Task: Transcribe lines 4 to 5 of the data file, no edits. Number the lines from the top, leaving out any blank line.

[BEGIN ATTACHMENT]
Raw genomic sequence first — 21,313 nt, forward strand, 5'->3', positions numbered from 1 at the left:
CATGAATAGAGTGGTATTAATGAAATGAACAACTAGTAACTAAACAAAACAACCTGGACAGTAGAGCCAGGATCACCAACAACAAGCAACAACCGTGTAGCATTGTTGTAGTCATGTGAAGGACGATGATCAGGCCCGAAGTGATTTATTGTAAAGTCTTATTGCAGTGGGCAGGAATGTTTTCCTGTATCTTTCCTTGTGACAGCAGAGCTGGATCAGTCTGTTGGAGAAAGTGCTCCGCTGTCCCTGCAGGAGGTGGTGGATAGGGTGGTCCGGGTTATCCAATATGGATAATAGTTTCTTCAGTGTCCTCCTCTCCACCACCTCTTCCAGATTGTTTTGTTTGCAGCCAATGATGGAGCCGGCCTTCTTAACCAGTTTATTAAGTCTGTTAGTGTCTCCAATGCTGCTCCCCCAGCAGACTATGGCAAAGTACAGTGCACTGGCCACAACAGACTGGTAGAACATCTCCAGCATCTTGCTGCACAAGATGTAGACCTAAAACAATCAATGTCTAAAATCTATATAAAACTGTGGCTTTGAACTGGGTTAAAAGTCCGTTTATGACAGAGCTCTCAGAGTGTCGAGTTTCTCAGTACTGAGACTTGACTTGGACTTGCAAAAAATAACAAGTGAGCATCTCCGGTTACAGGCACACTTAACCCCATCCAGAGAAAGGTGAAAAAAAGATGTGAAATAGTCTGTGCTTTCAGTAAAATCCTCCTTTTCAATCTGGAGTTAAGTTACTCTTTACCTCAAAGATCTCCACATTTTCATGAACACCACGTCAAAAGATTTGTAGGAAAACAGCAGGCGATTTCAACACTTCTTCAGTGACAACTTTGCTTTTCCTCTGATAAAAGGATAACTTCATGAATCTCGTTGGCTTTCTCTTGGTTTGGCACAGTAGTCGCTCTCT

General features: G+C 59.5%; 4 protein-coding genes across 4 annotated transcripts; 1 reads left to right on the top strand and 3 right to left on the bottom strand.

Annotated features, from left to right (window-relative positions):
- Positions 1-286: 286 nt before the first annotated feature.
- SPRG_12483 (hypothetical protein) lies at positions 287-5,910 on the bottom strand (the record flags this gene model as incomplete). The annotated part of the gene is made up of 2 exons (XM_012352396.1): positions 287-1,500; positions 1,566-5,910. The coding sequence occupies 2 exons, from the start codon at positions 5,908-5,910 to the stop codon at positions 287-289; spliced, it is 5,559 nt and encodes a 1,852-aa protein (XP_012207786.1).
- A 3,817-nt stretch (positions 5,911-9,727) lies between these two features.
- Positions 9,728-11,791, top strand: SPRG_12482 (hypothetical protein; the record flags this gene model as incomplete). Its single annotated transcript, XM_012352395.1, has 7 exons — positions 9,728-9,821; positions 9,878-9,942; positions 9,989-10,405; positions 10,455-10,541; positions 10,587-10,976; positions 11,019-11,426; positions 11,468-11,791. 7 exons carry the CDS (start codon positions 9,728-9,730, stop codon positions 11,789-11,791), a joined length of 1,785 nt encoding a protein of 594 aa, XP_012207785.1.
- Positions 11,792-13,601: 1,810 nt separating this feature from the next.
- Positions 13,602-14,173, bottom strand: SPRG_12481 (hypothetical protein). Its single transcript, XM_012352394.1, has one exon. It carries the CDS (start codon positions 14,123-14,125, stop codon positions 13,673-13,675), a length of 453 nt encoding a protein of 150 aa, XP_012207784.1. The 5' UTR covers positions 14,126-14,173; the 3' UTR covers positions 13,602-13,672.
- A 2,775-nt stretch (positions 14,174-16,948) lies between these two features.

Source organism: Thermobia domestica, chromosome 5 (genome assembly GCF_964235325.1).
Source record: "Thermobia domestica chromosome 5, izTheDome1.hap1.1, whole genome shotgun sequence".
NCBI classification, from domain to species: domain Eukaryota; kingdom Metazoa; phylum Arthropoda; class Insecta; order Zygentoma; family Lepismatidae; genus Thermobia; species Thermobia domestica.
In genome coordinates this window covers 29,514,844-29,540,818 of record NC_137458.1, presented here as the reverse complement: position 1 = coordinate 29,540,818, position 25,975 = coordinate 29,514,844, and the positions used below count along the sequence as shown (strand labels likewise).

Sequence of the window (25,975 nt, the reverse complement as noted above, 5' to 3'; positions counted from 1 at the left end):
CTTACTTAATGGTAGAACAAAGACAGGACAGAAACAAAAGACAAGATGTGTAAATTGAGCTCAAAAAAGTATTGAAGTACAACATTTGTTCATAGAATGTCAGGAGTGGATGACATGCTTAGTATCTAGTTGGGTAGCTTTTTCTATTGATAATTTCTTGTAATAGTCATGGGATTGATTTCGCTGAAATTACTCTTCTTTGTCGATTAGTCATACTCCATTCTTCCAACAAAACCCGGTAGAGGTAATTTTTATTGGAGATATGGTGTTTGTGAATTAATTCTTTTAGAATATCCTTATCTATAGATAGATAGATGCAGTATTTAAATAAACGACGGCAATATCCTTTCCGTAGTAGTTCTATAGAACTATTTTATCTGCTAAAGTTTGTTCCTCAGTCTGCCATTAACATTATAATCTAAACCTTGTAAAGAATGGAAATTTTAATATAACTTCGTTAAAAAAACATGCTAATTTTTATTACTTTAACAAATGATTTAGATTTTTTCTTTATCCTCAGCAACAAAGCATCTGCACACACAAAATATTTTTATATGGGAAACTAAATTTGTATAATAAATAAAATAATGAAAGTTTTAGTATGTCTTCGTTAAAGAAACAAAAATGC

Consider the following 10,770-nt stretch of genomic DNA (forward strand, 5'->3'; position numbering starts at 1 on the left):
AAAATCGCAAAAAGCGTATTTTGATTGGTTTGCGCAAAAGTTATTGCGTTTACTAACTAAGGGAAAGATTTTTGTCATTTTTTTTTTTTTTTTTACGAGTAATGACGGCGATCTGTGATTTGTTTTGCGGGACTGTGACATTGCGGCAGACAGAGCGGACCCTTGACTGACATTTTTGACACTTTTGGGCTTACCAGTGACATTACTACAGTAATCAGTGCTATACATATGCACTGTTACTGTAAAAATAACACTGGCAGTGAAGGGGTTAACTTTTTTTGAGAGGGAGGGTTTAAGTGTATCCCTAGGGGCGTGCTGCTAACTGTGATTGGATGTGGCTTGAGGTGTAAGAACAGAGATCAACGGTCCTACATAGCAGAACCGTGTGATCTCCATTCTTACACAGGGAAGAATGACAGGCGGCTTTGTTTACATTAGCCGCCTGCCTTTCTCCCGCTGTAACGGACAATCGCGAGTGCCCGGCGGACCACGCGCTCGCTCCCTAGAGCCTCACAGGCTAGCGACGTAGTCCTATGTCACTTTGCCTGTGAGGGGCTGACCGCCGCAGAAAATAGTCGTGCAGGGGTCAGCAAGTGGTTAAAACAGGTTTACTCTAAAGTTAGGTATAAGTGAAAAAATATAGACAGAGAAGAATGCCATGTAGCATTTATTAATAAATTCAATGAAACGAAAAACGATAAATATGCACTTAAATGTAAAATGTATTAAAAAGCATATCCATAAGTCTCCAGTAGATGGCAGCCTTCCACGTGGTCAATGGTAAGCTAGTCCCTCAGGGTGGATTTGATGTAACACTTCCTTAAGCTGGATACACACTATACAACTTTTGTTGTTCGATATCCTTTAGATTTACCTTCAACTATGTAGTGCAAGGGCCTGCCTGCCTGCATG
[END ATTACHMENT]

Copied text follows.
Annotated features, from left to right (window-relative positions):
- Positions 1-286: 286 nt before the first annotated feature.